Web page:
As human beings, we harbor attachments to each other, animals, places and things. With great attachment comes great loss—deaths, separations, divorces, and life transitions. When these attachments are broken we each experience a personal grieving process.
Society has developed rules about our grief process, such as what losses we grieve, how we grieve them, and who can grieve. When a loss is recognized and acknowledged by others, we begin to feel safe and empowered in our grieving process. However, certain meaningful personal losses may be minimized or even ignored by our support system. Thus, we ourselves may not even acknowledge the loss, which can create greater internal suffering. The emotional pain becomes suppressed, and it internally grows within us.
Dr. Kenneth Doka coined the term disenfranchised grief as “grief that persons experience when they incur a loss that is not or cannot be openly acknowledged, socially sanctioned or publicly mourned” A Disenfranchised griever may feel their experience is unimportant or even wrong. They made hide their true reaction, feel isolated and/or ashamed, which can interrupt grieving and healing.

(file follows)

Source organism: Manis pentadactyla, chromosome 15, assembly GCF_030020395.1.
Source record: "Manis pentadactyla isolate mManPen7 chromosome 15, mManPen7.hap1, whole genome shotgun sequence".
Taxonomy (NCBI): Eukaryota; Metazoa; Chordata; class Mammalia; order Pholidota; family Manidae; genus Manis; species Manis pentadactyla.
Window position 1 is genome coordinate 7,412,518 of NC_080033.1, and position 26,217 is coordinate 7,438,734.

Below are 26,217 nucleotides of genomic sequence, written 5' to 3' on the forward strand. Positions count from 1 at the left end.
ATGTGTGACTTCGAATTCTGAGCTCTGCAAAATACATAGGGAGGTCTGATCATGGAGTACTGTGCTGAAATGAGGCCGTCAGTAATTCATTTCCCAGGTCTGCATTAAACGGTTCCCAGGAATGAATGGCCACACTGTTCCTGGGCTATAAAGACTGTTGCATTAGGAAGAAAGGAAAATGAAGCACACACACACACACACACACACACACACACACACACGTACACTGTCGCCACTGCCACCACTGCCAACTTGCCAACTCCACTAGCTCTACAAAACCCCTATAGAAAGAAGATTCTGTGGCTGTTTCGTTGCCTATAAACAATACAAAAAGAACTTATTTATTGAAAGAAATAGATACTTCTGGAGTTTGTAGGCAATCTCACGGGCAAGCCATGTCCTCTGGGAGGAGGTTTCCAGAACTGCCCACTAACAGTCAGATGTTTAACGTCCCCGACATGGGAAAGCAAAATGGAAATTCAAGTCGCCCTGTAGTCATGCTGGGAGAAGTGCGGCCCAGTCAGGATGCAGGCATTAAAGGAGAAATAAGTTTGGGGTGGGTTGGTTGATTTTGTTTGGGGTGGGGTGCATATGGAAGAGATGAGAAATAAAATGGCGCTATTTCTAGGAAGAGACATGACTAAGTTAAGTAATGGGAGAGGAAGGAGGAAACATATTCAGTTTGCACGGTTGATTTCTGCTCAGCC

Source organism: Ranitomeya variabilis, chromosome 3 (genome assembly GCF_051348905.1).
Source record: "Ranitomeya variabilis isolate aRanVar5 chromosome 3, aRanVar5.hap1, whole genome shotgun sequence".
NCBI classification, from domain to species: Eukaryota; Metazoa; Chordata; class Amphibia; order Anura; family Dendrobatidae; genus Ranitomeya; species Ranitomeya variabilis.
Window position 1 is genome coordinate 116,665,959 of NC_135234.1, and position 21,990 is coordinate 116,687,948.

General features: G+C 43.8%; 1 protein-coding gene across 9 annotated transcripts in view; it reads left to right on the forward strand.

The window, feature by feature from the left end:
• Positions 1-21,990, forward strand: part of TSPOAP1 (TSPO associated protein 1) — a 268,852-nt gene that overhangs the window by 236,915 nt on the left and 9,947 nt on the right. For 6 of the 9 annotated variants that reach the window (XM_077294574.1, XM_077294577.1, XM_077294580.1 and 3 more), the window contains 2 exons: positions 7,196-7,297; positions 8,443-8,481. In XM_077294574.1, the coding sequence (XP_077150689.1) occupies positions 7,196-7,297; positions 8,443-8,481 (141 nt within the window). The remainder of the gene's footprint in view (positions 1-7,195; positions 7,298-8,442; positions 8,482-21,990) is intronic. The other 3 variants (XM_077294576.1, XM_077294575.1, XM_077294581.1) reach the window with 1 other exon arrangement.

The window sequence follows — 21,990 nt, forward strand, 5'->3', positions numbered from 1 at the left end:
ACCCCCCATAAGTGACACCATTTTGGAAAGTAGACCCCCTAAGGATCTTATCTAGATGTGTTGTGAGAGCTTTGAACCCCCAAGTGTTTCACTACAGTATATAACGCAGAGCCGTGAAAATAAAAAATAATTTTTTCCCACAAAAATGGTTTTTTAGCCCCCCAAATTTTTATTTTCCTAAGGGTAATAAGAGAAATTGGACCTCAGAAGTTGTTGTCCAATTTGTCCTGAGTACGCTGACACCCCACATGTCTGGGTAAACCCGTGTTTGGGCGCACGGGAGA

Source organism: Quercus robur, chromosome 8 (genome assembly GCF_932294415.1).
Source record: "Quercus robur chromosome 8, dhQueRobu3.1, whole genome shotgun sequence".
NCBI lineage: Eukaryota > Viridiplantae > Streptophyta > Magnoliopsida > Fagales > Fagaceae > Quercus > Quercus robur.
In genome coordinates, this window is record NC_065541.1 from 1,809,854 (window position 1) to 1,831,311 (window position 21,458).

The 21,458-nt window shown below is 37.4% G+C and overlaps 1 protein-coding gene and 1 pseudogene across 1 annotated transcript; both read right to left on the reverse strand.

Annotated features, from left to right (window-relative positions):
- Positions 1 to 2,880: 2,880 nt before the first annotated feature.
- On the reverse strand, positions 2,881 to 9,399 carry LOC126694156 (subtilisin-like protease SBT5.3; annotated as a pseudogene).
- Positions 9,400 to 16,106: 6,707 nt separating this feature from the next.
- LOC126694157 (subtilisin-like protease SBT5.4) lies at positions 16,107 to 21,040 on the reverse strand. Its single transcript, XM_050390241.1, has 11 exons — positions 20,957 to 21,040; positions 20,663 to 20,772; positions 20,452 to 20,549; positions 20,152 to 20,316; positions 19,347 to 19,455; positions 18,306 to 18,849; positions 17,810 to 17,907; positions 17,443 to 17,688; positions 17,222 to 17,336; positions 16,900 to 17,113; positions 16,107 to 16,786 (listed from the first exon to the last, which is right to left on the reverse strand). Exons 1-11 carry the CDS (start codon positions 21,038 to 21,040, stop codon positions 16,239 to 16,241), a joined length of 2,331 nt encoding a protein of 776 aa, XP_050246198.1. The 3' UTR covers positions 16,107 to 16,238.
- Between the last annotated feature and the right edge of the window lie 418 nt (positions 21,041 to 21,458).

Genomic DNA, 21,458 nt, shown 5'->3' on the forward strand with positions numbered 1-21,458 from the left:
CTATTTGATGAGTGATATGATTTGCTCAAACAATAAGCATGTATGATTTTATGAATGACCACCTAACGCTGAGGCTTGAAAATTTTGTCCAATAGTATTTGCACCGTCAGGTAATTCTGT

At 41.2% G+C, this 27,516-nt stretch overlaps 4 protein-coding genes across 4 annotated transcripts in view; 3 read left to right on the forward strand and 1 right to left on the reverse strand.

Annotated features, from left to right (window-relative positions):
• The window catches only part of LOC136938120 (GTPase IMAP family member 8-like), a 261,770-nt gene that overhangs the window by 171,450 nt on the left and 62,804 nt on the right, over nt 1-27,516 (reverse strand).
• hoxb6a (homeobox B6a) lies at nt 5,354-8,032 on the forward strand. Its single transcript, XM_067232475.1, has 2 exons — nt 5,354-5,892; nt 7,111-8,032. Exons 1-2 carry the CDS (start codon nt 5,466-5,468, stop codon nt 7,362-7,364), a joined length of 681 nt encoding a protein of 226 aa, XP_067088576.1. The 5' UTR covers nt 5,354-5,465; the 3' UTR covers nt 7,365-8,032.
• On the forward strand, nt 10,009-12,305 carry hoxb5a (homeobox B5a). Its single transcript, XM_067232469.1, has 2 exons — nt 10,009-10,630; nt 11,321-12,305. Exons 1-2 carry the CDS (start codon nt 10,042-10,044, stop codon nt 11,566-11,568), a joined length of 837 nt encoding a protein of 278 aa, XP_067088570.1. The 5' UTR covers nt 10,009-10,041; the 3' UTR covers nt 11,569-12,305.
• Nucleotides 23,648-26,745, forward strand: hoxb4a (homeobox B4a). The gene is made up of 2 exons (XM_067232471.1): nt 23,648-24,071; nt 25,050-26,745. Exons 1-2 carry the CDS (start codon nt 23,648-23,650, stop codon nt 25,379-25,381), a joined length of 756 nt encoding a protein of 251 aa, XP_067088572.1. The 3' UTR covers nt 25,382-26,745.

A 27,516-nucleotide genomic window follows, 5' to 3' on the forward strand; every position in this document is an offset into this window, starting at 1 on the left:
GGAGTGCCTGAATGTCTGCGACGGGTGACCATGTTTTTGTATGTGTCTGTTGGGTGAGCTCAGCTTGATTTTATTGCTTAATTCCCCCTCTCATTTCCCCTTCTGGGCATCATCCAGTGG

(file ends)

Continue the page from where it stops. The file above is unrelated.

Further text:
According to Dr. Doka Disenfranchised grief may occur in many ways:
There is no prescribed way to grieve. We can acknowledge the loss as legitimate, real, and worthy of our attention, validation, and healing. Honor your experience in this life by giving your grief voice, express yourself, create a meaningful ritual. What you’re going through is your experience and is your truth. Our heart, our mind, and body are there to guide us.
Article by Jessica Lamar, Psy.D., LAC
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